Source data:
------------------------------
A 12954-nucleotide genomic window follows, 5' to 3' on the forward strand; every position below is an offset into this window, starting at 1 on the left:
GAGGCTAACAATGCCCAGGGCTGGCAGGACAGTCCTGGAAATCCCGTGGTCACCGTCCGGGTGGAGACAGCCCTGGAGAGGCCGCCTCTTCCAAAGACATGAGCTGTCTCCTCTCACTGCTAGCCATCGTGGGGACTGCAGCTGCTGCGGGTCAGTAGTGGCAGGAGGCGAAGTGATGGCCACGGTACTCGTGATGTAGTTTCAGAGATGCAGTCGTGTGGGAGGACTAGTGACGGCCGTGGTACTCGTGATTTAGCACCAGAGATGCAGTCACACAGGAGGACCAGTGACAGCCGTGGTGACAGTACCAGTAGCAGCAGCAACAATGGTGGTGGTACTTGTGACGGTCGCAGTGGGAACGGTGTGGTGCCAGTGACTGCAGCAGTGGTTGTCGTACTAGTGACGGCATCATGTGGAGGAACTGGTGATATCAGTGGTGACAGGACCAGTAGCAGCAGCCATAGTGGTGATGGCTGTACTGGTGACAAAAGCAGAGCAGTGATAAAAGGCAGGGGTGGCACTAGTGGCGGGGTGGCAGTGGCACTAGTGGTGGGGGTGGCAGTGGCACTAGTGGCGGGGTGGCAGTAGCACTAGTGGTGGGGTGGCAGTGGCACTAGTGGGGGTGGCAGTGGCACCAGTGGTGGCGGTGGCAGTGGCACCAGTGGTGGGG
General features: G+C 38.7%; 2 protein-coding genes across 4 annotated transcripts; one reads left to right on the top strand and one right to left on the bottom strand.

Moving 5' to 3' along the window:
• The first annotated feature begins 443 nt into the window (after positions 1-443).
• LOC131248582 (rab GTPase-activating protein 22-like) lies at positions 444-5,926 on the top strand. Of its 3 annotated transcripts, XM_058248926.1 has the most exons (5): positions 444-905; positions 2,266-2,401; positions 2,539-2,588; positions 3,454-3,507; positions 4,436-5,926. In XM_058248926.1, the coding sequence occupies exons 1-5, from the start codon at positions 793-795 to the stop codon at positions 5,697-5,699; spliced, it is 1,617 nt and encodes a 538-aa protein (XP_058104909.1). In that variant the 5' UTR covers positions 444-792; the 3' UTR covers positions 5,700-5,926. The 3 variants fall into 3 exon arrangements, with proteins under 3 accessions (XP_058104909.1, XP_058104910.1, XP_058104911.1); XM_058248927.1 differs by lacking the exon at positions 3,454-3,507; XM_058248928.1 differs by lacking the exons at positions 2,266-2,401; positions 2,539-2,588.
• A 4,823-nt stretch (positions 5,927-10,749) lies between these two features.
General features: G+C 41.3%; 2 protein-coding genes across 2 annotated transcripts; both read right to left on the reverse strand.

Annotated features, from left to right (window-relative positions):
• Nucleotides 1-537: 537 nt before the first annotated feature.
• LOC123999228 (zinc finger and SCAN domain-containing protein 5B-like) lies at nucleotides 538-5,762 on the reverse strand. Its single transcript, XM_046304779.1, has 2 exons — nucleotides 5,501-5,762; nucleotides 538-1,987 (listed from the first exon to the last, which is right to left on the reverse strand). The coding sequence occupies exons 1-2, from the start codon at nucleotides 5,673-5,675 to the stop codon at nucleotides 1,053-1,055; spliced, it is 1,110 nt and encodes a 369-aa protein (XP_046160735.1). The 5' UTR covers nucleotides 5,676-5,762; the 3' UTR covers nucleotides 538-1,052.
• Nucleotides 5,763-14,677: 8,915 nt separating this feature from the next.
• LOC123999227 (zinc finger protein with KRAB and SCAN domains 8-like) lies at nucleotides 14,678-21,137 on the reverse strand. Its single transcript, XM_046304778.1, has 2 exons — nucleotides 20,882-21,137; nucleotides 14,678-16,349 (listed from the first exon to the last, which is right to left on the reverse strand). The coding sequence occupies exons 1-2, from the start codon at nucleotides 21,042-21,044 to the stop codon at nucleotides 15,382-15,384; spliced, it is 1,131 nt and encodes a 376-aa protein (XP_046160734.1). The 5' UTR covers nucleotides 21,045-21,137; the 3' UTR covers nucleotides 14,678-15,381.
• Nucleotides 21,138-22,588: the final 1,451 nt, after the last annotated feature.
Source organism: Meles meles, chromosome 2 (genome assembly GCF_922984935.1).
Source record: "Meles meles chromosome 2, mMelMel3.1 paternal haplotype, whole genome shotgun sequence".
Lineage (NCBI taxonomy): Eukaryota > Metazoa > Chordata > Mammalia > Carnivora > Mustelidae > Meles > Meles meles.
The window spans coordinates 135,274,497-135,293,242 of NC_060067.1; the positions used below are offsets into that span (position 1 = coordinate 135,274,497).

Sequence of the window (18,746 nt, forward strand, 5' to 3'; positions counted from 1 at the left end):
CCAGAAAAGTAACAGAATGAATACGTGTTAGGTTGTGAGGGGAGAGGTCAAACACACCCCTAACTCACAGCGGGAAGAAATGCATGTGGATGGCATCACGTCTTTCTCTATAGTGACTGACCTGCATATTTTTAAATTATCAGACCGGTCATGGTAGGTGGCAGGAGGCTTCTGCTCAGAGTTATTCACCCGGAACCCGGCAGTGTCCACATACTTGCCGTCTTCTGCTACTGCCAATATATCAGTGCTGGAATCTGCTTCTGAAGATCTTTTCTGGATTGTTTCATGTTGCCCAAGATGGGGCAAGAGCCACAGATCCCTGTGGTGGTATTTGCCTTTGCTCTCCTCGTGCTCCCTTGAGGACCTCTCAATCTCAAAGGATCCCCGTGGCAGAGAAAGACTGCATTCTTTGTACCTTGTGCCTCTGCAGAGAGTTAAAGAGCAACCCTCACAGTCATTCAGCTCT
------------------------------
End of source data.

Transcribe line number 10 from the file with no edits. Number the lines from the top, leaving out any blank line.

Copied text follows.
• Nucleotides 1-537: 537 nt before the first annotated feature.